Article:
The actors and tv personalities will always have much more breathing room when it comes to being out than gay and lesbian musicians for many years to come. That is until really prominent gay and lesbian musicians come out, and this reality gives them more reason not to.

  • rrr

    @Blackjack44: Really prominent gay musicians HAVE come out. Elton John came out long ago and he is a huge longtime success in music. Freddie Mercury is dead now, but everyone knows he was gay and died of AIDS yet Queen’s music has remained mainstream popular and even a traditional part of macho sporting events. REM is a mainstream popular act and Michael Stipe came out at least a decade ago as bi and more recently as gay. David Bowie is another big musical icon and he came out as bi in the 70s and wrote songs about boyfriends and pursuing guys back then. KD Lang has been very public about her lesbianism for a long time. KD is a longtime mainstream success and was part of the Olympic ceremonies in Vancouver along with out gay fiddler Ashley MacIsaac. Melissa Ethridge is an out lesbian.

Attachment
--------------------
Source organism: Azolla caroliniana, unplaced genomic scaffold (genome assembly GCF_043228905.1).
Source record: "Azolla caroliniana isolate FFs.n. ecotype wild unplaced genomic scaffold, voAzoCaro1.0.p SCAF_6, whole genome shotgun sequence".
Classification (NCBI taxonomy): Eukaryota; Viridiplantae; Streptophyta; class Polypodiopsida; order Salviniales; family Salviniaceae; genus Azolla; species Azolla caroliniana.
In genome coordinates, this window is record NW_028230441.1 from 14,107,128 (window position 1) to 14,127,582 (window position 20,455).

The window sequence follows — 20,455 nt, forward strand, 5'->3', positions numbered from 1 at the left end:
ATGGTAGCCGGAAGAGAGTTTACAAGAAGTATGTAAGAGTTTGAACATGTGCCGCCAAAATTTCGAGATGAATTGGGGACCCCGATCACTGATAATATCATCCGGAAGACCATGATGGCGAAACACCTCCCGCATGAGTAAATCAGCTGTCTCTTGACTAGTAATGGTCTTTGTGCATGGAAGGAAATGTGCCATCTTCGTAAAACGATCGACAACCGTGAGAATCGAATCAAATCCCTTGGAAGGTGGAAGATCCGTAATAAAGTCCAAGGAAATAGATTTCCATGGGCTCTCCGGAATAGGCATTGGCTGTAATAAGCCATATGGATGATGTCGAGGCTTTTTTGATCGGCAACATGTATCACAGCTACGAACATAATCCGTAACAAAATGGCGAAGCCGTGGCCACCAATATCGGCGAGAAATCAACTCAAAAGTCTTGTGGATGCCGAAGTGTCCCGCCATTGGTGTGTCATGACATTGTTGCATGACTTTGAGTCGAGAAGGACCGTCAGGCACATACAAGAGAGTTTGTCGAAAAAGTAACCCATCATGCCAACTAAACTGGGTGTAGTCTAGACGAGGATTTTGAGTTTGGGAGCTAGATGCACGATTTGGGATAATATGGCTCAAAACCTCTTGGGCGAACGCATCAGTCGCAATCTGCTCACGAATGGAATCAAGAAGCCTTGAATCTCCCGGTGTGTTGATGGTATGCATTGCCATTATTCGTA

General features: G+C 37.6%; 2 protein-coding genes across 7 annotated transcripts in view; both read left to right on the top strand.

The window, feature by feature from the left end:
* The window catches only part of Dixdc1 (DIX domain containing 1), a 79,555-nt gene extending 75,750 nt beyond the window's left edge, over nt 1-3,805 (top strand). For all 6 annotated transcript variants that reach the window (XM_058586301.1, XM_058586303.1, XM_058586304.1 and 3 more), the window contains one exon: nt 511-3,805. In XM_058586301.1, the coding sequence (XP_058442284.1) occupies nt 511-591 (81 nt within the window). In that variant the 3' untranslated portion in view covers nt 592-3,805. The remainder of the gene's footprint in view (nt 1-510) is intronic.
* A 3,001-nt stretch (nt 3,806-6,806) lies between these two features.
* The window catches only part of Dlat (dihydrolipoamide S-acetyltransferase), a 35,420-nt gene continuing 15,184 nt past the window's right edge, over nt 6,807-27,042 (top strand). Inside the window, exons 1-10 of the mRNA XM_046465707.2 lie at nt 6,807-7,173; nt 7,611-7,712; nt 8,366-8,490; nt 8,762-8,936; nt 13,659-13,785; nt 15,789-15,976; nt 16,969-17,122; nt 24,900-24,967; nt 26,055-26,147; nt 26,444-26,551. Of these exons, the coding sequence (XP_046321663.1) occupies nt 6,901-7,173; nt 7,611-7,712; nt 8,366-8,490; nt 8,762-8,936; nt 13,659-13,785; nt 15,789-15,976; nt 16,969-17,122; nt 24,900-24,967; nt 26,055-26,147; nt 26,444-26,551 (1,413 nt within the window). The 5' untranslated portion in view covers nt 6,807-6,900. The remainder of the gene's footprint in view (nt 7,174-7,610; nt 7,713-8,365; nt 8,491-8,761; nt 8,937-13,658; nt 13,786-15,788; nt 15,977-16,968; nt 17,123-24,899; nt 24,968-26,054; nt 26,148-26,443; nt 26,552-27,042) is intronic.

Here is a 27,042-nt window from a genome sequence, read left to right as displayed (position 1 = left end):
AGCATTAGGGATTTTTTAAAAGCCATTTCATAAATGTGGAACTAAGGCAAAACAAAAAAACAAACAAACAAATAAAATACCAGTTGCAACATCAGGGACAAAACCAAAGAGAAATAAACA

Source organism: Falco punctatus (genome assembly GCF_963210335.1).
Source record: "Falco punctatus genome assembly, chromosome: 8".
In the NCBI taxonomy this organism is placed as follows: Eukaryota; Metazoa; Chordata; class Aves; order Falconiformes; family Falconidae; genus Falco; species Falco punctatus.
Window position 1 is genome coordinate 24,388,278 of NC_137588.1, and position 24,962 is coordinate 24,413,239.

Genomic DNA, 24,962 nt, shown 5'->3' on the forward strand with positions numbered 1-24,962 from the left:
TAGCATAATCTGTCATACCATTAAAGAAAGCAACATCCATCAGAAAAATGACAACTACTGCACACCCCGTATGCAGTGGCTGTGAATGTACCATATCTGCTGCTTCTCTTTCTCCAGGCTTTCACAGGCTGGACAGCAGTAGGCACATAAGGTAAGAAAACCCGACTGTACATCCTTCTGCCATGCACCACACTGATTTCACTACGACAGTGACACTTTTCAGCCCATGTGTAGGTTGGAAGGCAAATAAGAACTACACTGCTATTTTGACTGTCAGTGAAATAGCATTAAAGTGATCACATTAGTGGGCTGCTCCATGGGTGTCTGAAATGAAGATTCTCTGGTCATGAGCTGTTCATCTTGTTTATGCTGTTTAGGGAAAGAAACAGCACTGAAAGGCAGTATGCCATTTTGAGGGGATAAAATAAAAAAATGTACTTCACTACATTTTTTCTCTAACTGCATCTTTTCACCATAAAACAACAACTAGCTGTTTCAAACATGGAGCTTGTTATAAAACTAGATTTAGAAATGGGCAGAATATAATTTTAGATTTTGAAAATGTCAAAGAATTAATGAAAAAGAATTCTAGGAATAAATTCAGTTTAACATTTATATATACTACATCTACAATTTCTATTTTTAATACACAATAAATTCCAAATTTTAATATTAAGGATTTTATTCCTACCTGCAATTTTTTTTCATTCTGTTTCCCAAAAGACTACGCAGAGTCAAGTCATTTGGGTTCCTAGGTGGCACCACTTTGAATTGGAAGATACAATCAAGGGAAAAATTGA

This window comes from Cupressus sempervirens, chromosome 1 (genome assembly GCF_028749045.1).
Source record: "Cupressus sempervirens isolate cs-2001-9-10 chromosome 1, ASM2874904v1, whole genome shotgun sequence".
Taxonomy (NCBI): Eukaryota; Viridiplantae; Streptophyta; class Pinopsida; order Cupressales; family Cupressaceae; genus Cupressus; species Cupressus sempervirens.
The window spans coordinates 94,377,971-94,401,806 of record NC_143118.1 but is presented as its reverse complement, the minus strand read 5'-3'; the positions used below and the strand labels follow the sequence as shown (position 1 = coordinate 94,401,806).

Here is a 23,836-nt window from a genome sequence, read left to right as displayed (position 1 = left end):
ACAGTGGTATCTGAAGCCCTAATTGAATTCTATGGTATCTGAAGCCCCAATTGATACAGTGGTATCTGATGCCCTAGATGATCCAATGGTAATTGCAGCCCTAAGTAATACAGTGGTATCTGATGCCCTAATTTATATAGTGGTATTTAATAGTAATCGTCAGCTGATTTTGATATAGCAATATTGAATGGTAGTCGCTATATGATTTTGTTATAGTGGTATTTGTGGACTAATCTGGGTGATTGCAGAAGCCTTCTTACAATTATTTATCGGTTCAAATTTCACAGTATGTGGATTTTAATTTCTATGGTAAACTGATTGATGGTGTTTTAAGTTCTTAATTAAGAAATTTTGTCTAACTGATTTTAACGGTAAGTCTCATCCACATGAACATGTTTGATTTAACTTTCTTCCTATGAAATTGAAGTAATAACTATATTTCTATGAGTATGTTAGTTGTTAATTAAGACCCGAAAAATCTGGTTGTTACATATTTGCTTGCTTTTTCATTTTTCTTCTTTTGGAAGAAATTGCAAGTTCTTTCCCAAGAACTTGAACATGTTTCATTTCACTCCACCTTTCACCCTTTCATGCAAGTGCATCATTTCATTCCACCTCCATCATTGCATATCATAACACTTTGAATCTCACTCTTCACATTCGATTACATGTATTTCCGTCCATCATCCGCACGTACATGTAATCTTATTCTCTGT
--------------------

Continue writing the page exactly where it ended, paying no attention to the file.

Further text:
Some genres of music will be less receptive to out lesbians and gays than others. American country music is not receptive to gays just like they aren’t receptive to criticism of republicans as the Dixie Chicks discovered.

  • ForeverGay

    Thank you Chely for being honest. Too many gay celebrities want to avoid talking about the real consequences of coming out because it confirms heterosexual bigotry.

  • adman

    Honey, there’s no money in the till for the gays downmarket! Writing music for sadly misnformed, mediocre at best, barely functioning people who seethe in resentment at anything they aren’t instantly familiar with is not in your future. It’s because they are what they are, it has nothing to do with you. Sorry you had to hear it here.

  • Jeffree

    @DK: Great point.
    There’s been such a blurring of lines between country/ folk and even rock. kd Lang has had great crossover appeal.

    If Chely can crankout one or two great songs, she could make something of a comeback. Emmylou Harris (who is str8) had some lulls in her career but has made some really fine music outside of C/W.